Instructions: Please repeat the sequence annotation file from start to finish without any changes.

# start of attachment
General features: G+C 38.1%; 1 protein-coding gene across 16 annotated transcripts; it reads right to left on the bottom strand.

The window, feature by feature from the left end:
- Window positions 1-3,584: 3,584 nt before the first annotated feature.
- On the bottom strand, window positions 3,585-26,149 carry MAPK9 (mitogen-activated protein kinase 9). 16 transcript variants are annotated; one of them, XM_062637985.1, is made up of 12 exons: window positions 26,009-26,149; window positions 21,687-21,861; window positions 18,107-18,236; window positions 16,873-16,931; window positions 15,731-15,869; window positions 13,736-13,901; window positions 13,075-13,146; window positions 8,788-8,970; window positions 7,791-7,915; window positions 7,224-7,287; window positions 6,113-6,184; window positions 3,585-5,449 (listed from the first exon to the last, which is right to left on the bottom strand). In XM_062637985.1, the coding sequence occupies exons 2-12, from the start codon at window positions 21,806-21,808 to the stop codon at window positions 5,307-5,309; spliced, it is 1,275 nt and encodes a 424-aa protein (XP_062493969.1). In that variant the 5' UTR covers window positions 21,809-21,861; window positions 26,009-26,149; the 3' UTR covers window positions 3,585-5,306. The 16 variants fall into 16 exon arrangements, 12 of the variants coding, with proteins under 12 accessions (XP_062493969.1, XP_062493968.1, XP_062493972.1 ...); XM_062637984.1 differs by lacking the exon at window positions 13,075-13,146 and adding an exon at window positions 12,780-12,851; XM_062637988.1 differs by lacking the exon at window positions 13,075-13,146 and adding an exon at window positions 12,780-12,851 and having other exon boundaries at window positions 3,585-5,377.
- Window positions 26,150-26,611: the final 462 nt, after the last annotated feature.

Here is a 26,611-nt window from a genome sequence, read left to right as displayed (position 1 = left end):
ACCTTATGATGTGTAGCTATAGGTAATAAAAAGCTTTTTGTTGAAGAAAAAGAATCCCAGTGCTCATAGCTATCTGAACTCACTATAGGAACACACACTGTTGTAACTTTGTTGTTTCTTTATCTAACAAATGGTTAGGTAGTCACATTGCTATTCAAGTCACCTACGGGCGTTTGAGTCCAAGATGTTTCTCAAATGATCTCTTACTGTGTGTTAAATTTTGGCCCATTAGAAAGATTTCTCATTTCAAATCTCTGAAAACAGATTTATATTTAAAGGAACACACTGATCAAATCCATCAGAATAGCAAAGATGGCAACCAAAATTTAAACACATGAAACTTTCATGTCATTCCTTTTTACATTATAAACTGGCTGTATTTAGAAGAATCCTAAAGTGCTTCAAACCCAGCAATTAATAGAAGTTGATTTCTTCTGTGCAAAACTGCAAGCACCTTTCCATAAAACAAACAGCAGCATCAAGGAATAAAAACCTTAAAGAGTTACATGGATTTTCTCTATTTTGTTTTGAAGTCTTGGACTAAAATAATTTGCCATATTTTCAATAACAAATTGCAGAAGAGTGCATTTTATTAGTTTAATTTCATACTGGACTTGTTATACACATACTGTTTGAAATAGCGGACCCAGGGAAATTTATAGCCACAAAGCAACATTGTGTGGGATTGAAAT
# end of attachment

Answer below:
General features: G+C 38.1%; 1 protein-coding gene across 16 annotated transcripts; it reads right to left on the bottom strand.

The window, feature by feature from the left end:
- Window positions 1-3,584: 3,584 nt before the first annotated feature.
- On the bottom strand, window positions 3,585-26,149 carry MAPK9 (mitogen-activated protein kinase 9). 16 transcript variants are annotated; one of them, XM_062637985.1, is made up of 12 exons: window positions 26,009-26,149; window positions 21,687-21,861; window positions 18,107-18,236; window positions 16,873-16,931; window positions 15,731-15,869; window positions 13,736-13,901; window positions 13,075-13,146; window positions 8,788-8,970; window positions 7,791-7,915; window positions 7,224-7,287; window positions 6,113-6,184; window positions 3,585-5,449 (listed from the first exon to the last, which is right to left on the bottom strand). In XM_062637985.1, the coding sequence occupies exons 2-12, from the start codon at window positions 21,806-21,808 to the stop codon at window positions 5,307-5,309; spliced, it is 1,275 nt and encodes a 424-aa protein (XP_062493969.1). In that variant the 5' UTR covers window positions 21,809-21,861; window positions 26,009-26,149; the 3' UTR covers window positions 3,585-5,306. The 16 variants fall into 16 exon arrangements, 12 of the variants coding, with proteins under 12 accessions (XP_062493969.1, XP_062493968.1, XP_062493972.1 ...); XM_062637984.1 differs by lacking the exon at window positions 13,075-13,146 and adding an exon at window positions 12,780-12,851; XM_062637988.1 differs by lacking the exon at window positions 13,075-13,146 and adding an exon at window positions 12,780-12,851 and having other exon boundaries at window positions 3,585-5,377.
- Window positions 26,150-26,611: the final 462 nt, after the last annotated feature.

Here is a 26,611-nt window from a genome sequence, read left to right as displayed (position 1 = left end):
ACCTTATGATGTGTAGCTATAGGTAATAAAAAGCTTTTTGTTGAAGAAAAAGAATCCCAGTGCTCATAGCTATCTGAACTCACTATAGGAACACACACTGTTGTAACTTTGTTGTTTCTTTATCTAACAAATGGTTAGGTAGTCACATTGCTATTCAAGTCACCTACGGGCGTTTGAGTCCAAGATGTTTCTCAAATGATCTCTTACTGTGTGTTAAATTTTGGCCCATTAGAAAGATTTCTCATTTCAAATCTCTGAAAACAGATTTATATTTAAAGGAACACACTGATCAAATCCATCAGAATAGCAAAGATGGCAACCAAAATTTAAACACATGAAACTTTCATGTCATTCCTTTTTACATTATAAACTGGCTGTATTTAGAAGAATCCTAAAGTGCTTCAAACCCAGCAATTAATAGAAGTTGATTTCTTCTGTGCAAAACTGCAAGCACCTTTCCATAAAACAAACAGCAGCATCAAGGAATAAAAACCTTAAAGAGTTACATGGATTTTCTCTATTTTGTTTTGAAGTCTTGGACTAAAATAATTTGCCATATTTTCAATAACAAATTGCAGAAGAGTGCATTTTATTAGTTTAATTTCATACTGGACTTGTTATACACATACTGTTTGAAATAGCGGACCCAGGGAAATTTATAGCCACAAAGCAACATTGTGTGGGATTGAAAT